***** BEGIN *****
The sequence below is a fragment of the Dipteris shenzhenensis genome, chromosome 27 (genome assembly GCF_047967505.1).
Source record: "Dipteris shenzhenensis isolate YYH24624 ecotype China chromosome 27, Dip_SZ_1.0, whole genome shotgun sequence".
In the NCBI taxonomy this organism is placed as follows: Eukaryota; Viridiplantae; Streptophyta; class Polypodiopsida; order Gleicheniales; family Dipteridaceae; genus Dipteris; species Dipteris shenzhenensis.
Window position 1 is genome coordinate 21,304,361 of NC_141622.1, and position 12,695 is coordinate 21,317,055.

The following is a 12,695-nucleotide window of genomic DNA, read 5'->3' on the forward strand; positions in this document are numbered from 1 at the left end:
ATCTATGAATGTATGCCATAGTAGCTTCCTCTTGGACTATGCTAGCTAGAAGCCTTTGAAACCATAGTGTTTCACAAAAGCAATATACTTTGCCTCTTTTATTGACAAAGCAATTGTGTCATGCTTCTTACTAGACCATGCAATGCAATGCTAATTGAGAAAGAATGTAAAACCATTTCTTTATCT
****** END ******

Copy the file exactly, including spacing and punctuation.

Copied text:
The sequence below is a fragment of the Dipteris shenzhenensis genome, chromosome 27 (genome assembly GCF_047967505.1).
Source record: "Dipteris shenzhenensis isolate YYH24624 ecotype China chromosome 27, Dip_SZ_1.0, whole genome shotgun sequence".
In the NCBI taxonomy this organism is placed as follows: Eukaryota; Viridiplantae; Streptophyta; class Polypodiopsida; order Gleicheniales; family Dipteridaceae; genus Dipteris; species Dipteris shenzhenensis.
Window position 1 is genome coordinate 21,304,361 of NC_141622.1, and position 12,695 is coordinate 21,317,055.

The following is a 12,695-nucleotide window of genomic DNA, read 5'->3' on the forward strand; positions in this document are numbered from 1 at the left end:
ATCTATGAATGTATGCCATAGTAGCTTCCTCTTGGACTATGCTAGCTAGAAGCCTTTGAAACCATAGTGTTTCACAAAAGCAATATACTTTGCCTCTTTTATTGACAAAGCAATTGTGTCATGCTTCTTACTAGACCATGCAATGCAATGCTAATTGAGAAAGAATGTAAAACCATTTCTTTATCT